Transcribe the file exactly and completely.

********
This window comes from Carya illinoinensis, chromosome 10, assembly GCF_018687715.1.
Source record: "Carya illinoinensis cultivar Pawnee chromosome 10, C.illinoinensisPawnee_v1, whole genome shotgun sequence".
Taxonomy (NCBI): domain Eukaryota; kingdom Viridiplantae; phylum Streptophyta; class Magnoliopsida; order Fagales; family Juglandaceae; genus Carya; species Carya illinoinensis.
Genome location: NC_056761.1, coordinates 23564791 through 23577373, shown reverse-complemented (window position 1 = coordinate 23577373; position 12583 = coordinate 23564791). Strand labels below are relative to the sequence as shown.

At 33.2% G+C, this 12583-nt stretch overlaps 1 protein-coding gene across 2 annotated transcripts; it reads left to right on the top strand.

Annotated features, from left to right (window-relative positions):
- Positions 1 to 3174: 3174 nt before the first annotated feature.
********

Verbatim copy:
This window comes from Carya illinoinensis, chromosome 10, assembly GCF_018687715.1.
Source record: "Carya illinoinensis cultivar Pawnee chromosome 10, C.illinoinensisPawnee_v1, whole genome shotgun sequence".
Taxonomy (NCBI): domain Eukaryota; kingdom Viridiplantae; phylum Streptophyta; class Magnoliopsida; order Fagales; family Juglandaceae; genus Carya; species Carya illinoinensis.
Genome location: NC_056761.1, coordinates 23564791 through 23577373, shown reverse-complemented (window position 1 = coordinate 23577373; position 12583 = coordinate 23564791). Strand labels below are relative to the sequence as shown.

At 33.2% G+C, this 12583-nt stretch overlaps 1 protein-coding gene across 2 annotated transcripts; it reads left to right on the top strand.

Annotated features, from left to right (window-relative positions):
- Positions 1 to 3174: 3174 nt before the first annotated feature.